Britain's first shipment of live veal calves in 10 years has left for the Continent after the decade-long EU ban on beef exports was finally lifted.
Veal calf exports to Europe have resumed after 10 years
A ship carrying calves headed for Belgium left Dover for the French port of Boulogne in the early hours.
The beef industry says a renewed sales drive to Europe will help reinvigorate trade which was worth £20m a year before the BSE crisis.
But animal welfare groups say live veal exports cause unnecessary suffering.
A group of about 70 campaigners assembled at Dover to monitor Friday morning's shipment.
The campaign to stop the exports is being backed by celebrities including actress Joanna Lumley.
Before the BSE crisis put a stop to live exports, they had been the subject of long-running protests by animal rights campaigners.
Thousands took part in protests against the live export of veal calves over the years resulting in some clashes with police and one protester died.
The campaign resulted in some port authorities trying - unsuccessfully - to ban the export.
Exports are resuming after EU vets agreed to lift the ban earlier this year as a result of plummeting cases of BSE in the UK.
The changes mean live cattle born on or after 1 August 1996 may be exported, along with beef from cattle slaughtered on or after 15 June last year.
Restrictions remain in place for beef containing vertebral material and for beef sold on the bone.
France, which was previously the largest importer of British beef, is expected to allow imports from Saturday after its own legislation has been amended.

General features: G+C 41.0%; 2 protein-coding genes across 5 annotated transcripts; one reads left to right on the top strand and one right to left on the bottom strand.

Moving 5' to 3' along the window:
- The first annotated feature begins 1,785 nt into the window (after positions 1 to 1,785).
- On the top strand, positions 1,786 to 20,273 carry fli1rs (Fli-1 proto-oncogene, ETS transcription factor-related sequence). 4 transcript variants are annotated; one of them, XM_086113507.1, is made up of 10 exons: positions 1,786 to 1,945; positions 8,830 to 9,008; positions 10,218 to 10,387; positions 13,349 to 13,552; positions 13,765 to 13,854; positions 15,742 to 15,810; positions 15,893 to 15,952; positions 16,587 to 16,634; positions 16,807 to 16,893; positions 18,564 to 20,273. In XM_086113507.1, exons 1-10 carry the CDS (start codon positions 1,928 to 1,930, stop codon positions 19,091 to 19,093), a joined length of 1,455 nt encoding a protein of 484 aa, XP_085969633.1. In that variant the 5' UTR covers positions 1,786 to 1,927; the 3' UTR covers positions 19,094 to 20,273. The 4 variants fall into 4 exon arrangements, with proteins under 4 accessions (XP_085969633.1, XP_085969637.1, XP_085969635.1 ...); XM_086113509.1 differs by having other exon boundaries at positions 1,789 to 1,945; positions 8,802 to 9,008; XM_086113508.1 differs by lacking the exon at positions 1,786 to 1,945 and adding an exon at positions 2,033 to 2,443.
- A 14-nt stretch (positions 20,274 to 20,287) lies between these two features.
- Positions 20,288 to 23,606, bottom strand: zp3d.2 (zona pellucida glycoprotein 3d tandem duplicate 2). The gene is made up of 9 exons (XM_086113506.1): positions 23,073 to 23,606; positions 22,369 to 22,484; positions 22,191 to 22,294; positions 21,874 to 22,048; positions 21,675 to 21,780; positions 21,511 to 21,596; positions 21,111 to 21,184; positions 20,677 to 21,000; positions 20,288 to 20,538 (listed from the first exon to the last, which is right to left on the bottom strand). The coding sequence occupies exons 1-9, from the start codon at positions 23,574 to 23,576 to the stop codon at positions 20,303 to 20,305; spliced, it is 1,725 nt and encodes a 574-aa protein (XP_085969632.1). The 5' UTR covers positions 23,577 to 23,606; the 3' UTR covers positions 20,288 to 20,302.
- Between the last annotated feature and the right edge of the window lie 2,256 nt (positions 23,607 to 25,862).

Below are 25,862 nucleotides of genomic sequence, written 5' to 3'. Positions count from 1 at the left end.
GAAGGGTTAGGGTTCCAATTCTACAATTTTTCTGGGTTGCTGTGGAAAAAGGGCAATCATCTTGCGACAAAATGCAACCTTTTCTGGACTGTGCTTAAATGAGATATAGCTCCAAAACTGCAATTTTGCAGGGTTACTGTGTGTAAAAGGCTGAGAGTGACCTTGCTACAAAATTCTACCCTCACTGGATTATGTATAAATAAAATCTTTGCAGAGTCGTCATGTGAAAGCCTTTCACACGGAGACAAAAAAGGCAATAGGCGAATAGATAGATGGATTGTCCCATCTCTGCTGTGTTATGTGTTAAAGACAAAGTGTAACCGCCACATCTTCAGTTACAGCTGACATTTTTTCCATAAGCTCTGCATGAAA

The British beef industry expects exports to pick up gradually once contracts with buyers in Europe have been re-established.
National Farmers Union spokesman Anthony Gibson said the resumption of exports marked "the best day for British farming for a good many years.
"It marks the end of 10 years in the wilderness for the British beef industry," he added.
But the English Beef and Lamb Executive (EBLEX) said it would take time to build up overseas trade to pre-1996 levels.
Chairman John Cross said: "The whole of our beef industry can allow itself just one good sigh of relief and then be ready to join EBLEX in a monumental push to put our beef back where it belongs - on the plates of consumers around the world."
France is expected to allow live imports from Britain from Saturday
Compassion in World Farming (CIWF) and the RSPCA have protested against the return to live exports, saying the animals suffer during the long journeys and that calves reared for veal are kept in worse conditions on the continent than in the UK.
Farmers point out that the calves are reared and housed in good conditions in the UK and are sent abroad only for slaughter.
The Department for Environment, Food and Rural Affairs says it would prefer calves to be slaughtered in the UK rather than being exported live but that court judgments have made clear a unilateral ban on calf exports by the UK would be illegal.
It says European rules governing the welfare of livestock being transported are much stricter than they were in 1996, when trade ceased - change brought about largely because of UK influence.
CIWF is concerned about the use of "veal crates" on the continent which do not give the animals room to turn around.
Earlier this week, Rowen West-Henzell, of CIWF, said: "Many people thought that this trade had ended permanently in 1996, when the ban was put in place because of BSE.
"Sadly, it seems that the time has not been used productively by the industry to develop more welfare-friendly alternatives to a resumption of the export trade."
The use of veal crates is already banned in the UK and is set to be stopped across the EU from 2007.
Responding to protests ahead of the renewed live cattle trade, the NFU called on British exporters not to send animals to buyers in Europe where veal crates are still in use.
The export ban on UK cattle, meat and products, was ordered by the European Commission on health grounds in March 1996.